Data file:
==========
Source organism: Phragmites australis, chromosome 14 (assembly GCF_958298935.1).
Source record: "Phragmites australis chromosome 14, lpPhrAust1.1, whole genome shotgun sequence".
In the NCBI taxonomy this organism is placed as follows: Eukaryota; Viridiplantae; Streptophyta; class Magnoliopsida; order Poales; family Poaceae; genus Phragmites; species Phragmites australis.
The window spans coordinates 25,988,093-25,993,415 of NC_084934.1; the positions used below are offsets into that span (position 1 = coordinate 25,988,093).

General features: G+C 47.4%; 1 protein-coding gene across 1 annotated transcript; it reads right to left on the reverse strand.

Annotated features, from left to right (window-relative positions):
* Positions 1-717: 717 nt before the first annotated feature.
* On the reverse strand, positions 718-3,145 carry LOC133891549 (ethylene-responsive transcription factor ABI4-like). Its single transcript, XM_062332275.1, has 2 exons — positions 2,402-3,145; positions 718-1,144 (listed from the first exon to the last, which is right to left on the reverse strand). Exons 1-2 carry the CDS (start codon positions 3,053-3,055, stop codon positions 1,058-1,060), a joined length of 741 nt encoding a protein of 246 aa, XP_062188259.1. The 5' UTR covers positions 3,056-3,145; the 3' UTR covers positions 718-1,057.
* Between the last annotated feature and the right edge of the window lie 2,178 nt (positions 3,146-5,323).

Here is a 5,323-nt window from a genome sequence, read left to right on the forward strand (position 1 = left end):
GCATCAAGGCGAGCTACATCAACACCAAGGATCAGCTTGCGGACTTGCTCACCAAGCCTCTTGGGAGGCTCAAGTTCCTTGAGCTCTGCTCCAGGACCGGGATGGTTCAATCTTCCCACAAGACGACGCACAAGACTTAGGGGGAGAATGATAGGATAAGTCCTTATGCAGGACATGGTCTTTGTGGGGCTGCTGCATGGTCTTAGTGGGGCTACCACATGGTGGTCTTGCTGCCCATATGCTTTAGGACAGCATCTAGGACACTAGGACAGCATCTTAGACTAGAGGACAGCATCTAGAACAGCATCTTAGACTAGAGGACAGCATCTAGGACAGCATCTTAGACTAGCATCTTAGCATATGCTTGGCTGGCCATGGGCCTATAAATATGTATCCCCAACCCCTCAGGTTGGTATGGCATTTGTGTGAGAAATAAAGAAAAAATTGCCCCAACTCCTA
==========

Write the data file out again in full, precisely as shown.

Source organism: Phragmites australis, chromosome 14 (assembly GCF_958298935.1).
Source record: "Phragmites australis chromosome 14, lpPhrAust1.1, whole genome shotgun sequence".
In the NCBI taxonomy this organism is placed as follows: Eukaryota; Viridiplantae; Streptophyta; class Magnoliopsida; order Poales; family Poaceae; genus Phragmites; species Phragmites australis.
The window spans coordinates 25,988,093-25,993,415 of NC_084934.1; the positions used below are offsets into that span (position 1 = coordinate 25,988,093).

General features: G+C 47.4%; 1 protein-coding gene across 1 annotated transcript; it reads right to left on the reverse strand.

Annotated features, from left to right (window-relative positions):
* Positions 1-717: 717 nt before the first annotated feature.
* On the reverse strand, positions 718-3,145 carry LOC133891549 (ethylene-responsive transcription factor ABI4-like). Its single transcript, XM_062332275.1, has 2 exons — positions 2,402-3,145; positions 718-1,144 (listed from the first exon to the last, which is right to left on the reverse strand). Exons 1-2 carry the CDS (start codon positions 3,053-3,055, stop codon positions 1,058-1,060), a joined length of 741 nt encoding a protein of 246 aa, XP_062188259.1. The 5' UTR covers positions 3,056-3,145; the 3' UTR covers positions 718-1,057.
* Between the last annotated feature and the right edge of the window lie 2,178 nt (positions 3,146-5,323).

Here is a 5,323-nt window from a genome sequence, read left to right on the forward strand (position 1 = left end):
GCATCAAGGCGAGCTACATCAACACCAAGGATCAGCTTGCGGACTTGCTCACCAAGCCTCTTGGGAGGCTCAAGTTCCTTGAGCTCTGCTCCAGGACCGGGATGGTTCAATCTTCCCACAAGACGACGCACAAGACTTAGGGGGAGAATGATAGGATAAGTCCTTATGCAGGACATGGTCTTTGTGGGGCTGCTGCATGGTCTTAGTGGGGCTACCACATGGTGGTCTTGCTGCCCATATGCTTTAGGACAGCATCTAGGACACTAGGACAGCATCTTAGACTAGAGGACAGCATCTAGAACAGCATCTTAGACTAGAGGACAGCATCTAGGACAGCATCTTAGACTAGCATCTTAGCATATGCTTGGCTGGCCATGGGCCTATAAATATGTATCCCCAACCCCTCAGGTTGGTATGGCATTTGTGTGAGAAATAAAGAAAAAATTGCCCCAACTCCTA